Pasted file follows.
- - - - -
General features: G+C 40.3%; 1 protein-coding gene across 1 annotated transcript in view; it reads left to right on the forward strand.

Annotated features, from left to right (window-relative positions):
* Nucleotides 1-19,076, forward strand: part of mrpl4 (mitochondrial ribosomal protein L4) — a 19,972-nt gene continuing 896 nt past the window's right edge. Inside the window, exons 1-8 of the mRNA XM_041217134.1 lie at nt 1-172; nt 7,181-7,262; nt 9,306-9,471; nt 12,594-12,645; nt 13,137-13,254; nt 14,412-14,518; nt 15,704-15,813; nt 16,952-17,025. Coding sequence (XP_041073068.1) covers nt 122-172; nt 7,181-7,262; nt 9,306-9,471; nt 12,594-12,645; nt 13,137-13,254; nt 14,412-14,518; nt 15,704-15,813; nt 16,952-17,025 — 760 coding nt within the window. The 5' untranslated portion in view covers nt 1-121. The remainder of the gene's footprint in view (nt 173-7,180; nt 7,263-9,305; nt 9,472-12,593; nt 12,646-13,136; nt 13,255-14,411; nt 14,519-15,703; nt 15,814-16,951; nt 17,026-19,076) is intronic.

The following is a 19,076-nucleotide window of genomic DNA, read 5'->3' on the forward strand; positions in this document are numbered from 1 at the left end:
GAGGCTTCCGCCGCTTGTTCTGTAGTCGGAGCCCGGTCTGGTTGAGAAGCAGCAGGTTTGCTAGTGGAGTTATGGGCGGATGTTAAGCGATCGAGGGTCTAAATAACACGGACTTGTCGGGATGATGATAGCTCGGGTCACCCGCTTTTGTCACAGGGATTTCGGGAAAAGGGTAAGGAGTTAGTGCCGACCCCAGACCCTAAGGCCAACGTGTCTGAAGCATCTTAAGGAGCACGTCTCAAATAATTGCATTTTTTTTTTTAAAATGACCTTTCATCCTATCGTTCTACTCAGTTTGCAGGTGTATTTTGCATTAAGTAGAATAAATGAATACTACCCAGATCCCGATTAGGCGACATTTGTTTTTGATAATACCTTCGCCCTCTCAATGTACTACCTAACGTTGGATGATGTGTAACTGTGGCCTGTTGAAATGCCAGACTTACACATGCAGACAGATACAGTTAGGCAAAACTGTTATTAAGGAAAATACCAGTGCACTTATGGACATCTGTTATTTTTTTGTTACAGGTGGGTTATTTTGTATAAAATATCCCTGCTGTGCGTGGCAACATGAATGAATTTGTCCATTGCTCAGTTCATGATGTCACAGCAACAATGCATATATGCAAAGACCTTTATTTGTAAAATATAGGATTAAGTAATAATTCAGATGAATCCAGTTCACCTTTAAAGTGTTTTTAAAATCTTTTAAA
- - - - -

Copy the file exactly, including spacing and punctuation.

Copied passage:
General features: G+C 40.3%; 1 protein-coding gene across 1 annotated transcript in view; it reads left to right on the forward strand.

Annotated features, from left to right (window-relative positions):
* Nucleotides 1-19,076, forward strand: part of mrpl4 (mitochondrial ribosomal protein L4) — a 19,972-nt gene continuing 896 nt past the window's right edge. Inside the window, exons 1-8 of the mRNA XM_041217134.1 lie at nt 1-172; nt 7,181-7,262; nt 9,306-9,471; nt 12,594-12,645; nt 13,137-13,254; nt 14,412-14,518; nt 15,704-15,813; nt 16,952-17,025. Coding sequence (XP_041073068.1) covers nt 122-172; nt 7,181-7,262; nt 9,306-9,471; nt 12,594-12,645; nt 13,137-13,254; nt 14,412-14,518; nt 15,704-15,813; nt 16,952-17,025 — 760 coding nt within the window. The 5' untranslated portion in view covers nt 1-121. The remainder of the gene's footprint in view (nt 173-7,180; nt 7,263-9,305; nt 9,472-12,593; nt 12,646-13,136; nt 13,255-14,411; nt 14,519-15,703; nt 15,814-16,951; nt 17,026-19,076) is intronic.

The following is a 19,076-nucleotide window of genomic DNA, read 5'->3' on the forward strand; positions in this document are numbered from 1 at the left end:
GAGGCTTCCGCCGCTTGTTCTGTAGTCGGAGCCCGGTCTGGTTGAGAAGCAGCAGGTTTGCTAGTGGAGTTATGGGCGGATGTTAAGCGATCGAGGGTCTAAATAACACGGACTTGTCGGGATGATGATAGCTCGGGTCACCCGCTTTTGTCACAGGGATTTCGGGAAAAGGGTAAGGAGTTAGTGCCGACCCCAGACCCTAAGGCCAACGTGTCTGAAGCATCTTAAGGAGCACGTCTCAAATAATTGCATTTTTTTTTTTAAAATGACCTTTCATCCTATCGTTCTACTCAGTTTGCAGGTGTATTTTGCATTAAGTAGAATAAATGAATACTACCCAGATCCCGATTAGGCGACATTTGTTTTTGATAATACCTTCGCCCTCTCAATGTACTACCTAACGTTGGATGATGTGTAACTGTGGCCTGTTGAAATGCCAGACTTACACATGCAGACAGATACAGTTAGGCAAAACTGTTATTAAGGAAAATACCAGTGCACTTATGGACATCTGTTATTTTTTTGTTACAGGTGGGTTATTTTGTATAAAATATCCCTGCTGTGCGTGGCAACATGAATGAATTTGTCCATTGCTCAGTTCATGATGTCACAGCAACAATGCATATATGCAAAGACCTTTATTTGTAAAATATAGGATTAAGTAATAATTCAGATGAATCCAGTTCACCTTTAAAGTGTTTTTAAAATCTTTTAAA